Gathering Information For Value Chain Analysis: Secondary Activities

Gathering Information For Value Chain Analysis: Secondary Activities

October 16th, 2019

By Ian Smith

In my prior article, “Gathering Information For Value Chain Analysis: Primary Activities”,  I discussed some of the methodologies and sources needed to gather relevant and current  information that is needed to perform value chain analysis.  In order to complete the exercise, collecting information on a firm’s secondary activities is required.
Secondary activities are functions that are necessary for primary activities to proceed without any issues and to reach established objectives.  As seen in Figure 1, there are four activities to consider during the information gathering and analysis steps.

Figure 1: Value Chain Analysis — Primary and Secondary Activities

1. Firm Infrastructure

As the label suggests, “firm infrastructure” describes all activities pertaining to administration of the company.  From finance to general management, researchers should attempt to cull all available data that is online and when needed, via interviews.  (Note that the Human Resources function is not included when assessing the firm’s infrastructure).  In addition, time must be allocated to delve into annual reports to learn more about current and past personnel of the company.    For individuals that are very familiar with the social business network, LinkedIn, intelligence can be culled by visiting the company’s profile page when the details on personnel are available.

2. Human Resource Management

This component comprises of all the activities related to obtaining sufficient amount of skilled labour to meet the company’s needs. This entails examining:
  • How and where the company recruits its personnel
  • Hiring practices
  • Training and developing initiatives
  • Compensating packages
  • Dismissing or laying off personnel policies
Collecting information on human resources management issues listed is a challenging task.  While some information can be pulled together from the web, some details can only be obtained via interviews with human resources managers.  Some of the information maybe confidential and not be available for the purposes of the value chain analysis exercise.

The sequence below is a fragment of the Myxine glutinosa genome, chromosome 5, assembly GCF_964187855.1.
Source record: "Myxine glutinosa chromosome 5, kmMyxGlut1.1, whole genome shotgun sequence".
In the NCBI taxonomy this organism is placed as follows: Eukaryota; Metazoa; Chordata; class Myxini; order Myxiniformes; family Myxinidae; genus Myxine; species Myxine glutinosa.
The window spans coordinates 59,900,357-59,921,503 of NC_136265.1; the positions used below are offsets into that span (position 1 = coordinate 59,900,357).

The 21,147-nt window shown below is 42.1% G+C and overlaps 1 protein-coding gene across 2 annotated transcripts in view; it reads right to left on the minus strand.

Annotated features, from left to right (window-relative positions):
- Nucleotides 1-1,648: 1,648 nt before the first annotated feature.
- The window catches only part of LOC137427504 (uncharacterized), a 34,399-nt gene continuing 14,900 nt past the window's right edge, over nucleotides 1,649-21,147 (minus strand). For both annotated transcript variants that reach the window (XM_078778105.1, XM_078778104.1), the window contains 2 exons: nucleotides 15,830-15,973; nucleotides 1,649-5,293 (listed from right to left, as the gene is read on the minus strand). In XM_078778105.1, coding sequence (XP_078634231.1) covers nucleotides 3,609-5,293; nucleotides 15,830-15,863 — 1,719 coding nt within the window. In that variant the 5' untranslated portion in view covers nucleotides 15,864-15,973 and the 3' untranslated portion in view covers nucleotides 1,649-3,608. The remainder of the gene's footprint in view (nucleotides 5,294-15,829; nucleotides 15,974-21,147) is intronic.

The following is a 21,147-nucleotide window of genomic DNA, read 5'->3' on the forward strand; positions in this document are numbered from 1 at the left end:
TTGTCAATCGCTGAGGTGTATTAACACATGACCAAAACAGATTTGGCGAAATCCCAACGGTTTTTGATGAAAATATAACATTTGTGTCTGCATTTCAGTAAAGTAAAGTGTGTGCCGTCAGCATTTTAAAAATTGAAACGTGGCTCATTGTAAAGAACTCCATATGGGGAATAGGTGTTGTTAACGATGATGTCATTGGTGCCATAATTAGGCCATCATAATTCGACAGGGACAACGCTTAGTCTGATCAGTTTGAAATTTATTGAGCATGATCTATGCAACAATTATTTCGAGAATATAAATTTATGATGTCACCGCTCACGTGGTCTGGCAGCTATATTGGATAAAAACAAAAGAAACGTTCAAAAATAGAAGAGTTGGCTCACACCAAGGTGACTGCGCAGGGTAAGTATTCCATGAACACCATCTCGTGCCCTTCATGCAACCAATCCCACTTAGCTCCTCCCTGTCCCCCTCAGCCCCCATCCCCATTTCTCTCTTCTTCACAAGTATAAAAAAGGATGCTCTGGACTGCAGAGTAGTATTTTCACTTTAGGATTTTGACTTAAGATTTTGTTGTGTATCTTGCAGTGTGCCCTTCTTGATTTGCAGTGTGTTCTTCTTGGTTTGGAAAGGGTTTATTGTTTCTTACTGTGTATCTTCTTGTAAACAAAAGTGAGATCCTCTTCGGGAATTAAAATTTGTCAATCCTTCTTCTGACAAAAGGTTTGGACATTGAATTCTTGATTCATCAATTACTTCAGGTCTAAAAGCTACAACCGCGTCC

3. Technology Development

Depending on the sector in question, technology development maybe the most important element to analyse.  It takes into account the equipment, hardware, software and all other technological resources needed by the company to provide its goods and or services.  Researchers can easily discover some of the common technological resources used by key industry players, however; there might be differences how the resources are managed.  To obtain such details, analysts may ask to interview the personnel in the IT department in the company. 

4. Procurement

Procurement for a company encompasses everything under the umbrella acquisition of goods, services or works from an outside external source.  As a result, any information that would be available will remain in the company that is being examined.   Requests can be made to obtain the information, however; details regarding prices will not be discussed by personnel of the company.

Obtaining information for an assessment of secondary activities in a value chain may prove to be daunting and time-consuming task.   The majority of the information lies within the four walls of the company where managers may not be too forthcoming with answers to important questions.  Faced with this reality, it is crucial for analysts and researchers to talk managers and senior executives about the importance of making information readily available to reach their strategic objectives.

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